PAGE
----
How do the different types of slotted flaps (Single, double, and triple as well as a non-slotted one just for comparison) differ aerodynamically? I read in Joe Sutter's book 747 that a double-slotted flap design for the 747 had 8 knots higher speed than a triple-slotted one. How does that work?
The high energy air that passes through the slots prevents boundary layer separation over the top surface of the flap. Though, this increases drag but it improves the stall characteristics of the airfoil. In other words, we can have higher maximum lift coefficient (Cl_max) by having higher maximum angle of attack (alpha_max). So, higher the number of slots higher Cl_max one could reach, there should be a limit. In case of a fixed weight of an aircraft,a higher lift coefficient implies that one can fly at lower speed before it stalls. A comparison between different types of flaps (up to double slotted)can be found in the book Aircraft Design and Performance by Anderson.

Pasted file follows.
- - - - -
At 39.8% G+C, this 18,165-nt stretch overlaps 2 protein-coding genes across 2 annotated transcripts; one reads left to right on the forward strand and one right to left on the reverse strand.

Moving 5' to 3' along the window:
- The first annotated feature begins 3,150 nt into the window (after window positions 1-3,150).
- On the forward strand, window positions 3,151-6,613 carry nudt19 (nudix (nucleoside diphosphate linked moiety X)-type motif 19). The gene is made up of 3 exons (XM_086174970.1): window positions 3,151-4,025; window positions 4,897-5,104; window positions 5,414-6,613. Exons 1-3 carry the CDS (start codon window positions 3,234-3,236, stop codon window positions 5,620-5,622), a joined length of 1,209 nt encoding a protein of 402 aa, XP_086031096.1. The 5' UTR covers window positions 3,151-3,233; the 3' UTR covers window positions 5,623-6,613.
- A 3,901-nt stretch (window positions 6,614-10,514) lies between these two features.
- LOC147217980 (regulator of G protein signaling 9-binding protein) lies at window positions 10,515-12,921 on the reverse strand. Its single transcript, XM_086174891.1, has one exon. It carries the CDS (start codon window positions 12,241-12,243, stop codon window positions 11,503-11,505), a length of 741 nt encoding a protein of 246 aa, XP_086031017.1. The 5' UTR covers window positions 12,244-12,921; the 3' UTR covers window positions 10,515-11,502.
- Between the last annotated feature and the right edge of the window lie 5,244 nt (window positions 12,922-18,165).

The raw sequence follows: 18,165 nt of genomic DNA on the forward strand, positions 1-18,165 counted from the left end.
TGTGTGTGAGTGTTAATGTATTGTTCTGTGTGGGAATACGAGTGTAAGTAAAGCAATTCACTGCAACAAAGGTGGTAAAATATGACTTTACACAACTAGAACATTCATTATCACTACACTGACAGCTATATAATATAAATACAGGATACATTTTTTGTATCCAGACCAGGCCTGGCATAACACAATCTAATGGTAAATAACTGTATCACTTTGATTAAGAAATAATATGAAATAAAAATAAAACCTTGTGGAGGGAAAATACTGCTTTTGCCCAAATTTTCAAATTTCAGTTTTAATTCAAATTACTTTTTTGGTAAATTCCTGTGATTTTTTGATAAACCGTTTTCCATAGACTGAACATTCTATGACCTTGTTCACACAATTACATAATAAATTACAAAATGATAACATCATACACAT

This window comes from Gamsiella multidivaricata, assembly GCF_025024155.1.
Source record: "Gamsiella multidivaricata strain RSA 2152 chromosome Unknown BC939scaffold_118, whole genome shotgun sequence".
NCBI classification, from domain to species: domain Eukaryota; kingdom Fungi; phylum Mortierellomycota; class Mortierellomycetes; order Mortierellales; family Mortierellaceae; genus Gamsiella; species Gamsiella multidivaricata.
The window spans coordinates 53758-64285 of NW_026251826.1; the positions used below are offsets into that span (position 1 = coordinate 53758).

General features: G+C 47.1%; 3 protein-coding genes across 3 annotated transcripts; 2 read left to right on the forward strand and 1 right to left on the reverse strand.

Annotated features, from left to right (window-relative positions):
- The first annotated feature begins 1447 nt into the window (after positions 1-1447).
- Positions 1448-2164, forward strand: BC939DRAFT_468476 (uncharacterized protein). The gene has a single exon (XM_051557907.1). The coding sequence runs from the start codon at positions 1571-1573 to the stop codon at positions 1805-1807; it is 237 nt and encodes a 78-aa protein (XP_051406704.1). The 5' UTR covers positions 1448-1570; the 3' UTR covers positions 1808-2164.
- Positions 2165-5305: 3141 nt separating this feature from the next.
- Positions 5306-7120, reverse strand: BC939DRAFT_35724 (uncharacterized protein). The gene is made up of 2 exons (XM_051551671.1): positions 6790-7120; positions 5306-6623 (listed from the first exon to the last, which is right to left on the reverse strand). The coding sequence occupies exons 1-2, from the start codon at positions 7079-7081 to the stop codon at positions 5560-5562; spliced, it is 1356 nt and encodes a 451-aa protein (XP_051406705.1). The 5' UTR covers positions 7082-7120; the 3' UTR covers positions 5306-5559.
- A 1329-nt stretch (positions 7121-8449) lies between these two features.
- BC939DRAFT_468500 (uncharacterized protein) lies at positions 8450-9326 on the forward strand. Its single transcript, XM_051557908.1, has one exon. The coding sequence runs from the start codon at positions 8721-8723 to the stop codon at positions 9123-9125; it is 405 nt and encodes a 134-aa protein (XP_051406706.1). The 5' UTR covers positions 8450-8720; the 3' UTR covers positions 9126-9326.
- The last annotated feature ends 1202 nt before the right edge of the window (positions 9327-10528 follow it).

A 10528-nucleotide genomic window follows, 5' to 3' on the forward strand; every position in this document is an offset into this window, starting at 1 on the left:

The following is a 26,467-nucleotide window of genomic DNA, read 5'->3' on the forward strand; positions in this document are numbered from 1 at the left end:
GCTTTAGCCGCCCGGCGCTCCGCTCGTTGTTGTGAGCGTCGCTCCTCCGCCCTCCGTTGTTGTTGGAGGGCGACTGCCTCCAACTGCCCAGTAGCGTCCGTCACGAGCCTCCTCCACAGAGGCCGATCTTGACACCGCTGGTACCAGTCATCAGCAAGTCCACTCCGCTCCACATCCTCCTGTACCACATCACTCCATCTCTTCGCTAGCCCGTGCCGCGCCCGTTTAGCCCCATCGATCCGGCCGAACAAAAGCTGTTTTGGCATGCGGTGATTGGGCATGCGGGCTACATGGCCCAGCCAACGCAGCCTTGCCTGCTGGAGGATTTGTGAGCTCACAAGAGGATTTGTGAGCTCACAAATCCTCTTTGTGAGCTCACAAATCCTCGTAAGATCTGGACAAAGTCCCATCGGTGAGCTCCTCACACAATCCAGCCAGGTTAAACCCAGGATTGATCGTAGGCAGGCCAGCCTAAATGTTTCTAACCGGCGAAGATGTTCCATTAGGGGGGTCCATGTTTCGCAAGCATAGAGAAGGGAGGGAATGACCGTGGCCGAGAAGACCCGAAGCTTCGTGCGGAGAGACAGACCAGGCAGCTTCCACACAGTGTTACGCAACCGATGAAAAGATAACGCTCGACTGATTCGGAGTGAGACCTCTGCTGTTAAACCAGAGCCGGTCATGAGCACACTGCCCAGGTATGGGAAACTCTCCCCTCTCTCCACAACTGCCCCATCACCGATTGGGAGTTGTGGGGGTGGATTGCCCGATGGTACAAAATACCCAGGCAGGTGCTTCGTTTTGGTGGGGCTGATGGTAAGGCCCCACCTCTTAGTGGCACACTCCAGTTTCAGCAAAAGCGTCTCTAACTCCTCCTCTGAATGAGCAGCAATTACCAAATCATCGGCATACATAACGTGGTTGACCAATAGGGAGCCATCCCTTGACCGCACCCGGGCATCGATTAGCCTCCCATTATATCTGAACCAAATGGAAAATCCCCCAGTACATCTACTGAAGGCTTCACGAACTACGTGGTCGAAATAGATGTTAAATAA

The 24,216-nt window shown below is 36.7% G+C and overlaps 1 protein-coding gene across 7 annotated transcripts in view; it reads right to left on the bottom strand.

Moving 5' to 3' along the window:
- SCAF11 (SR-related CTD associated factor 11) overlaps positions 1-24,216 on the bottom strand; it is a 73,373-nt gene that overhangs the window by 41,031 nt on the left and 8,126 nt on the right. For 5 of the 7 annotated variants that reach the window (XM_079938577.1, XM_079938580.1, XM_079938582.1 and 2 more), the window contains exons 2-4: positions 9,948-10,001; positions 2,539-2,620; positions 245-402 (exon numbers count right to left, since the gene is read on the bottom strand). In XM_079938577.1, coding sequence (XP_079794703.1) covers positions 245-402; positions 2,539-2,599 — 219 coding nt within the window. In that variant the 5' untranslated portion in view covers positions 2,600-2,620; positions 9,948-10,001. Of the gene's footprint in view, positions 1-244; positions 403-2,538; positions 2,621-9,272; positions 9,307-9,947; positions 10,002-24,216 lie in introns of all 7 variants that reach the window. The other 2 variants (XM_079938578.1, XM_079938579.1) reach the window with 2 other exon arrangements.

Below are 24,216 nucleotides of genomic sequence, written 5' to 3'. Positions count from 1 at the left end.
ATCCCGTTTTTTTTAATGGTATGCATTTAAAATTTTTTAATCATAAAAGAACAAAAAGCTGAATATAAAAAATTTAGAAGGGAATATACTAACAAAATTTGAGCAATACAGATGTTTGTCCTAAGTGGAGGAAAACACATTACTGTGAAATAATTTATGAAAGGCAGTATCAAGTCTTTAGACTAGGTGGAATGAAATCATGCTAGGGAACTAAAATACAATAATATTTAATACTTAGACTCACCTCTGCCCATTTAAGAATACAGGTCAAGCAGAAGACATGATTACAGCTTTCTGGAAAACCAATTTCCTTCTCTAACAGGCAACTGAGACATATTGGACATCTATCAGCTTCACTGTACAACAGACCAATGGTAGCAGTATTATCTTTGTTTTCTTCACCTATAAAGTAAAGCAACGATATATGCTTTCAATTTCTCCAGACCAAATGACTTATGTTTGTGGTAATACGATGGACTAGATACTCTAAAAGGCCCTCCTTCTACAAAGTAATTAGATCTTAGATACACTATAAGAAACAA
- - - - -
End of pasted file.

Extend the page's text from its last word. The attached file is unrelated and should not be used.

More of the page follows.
Source: The same book.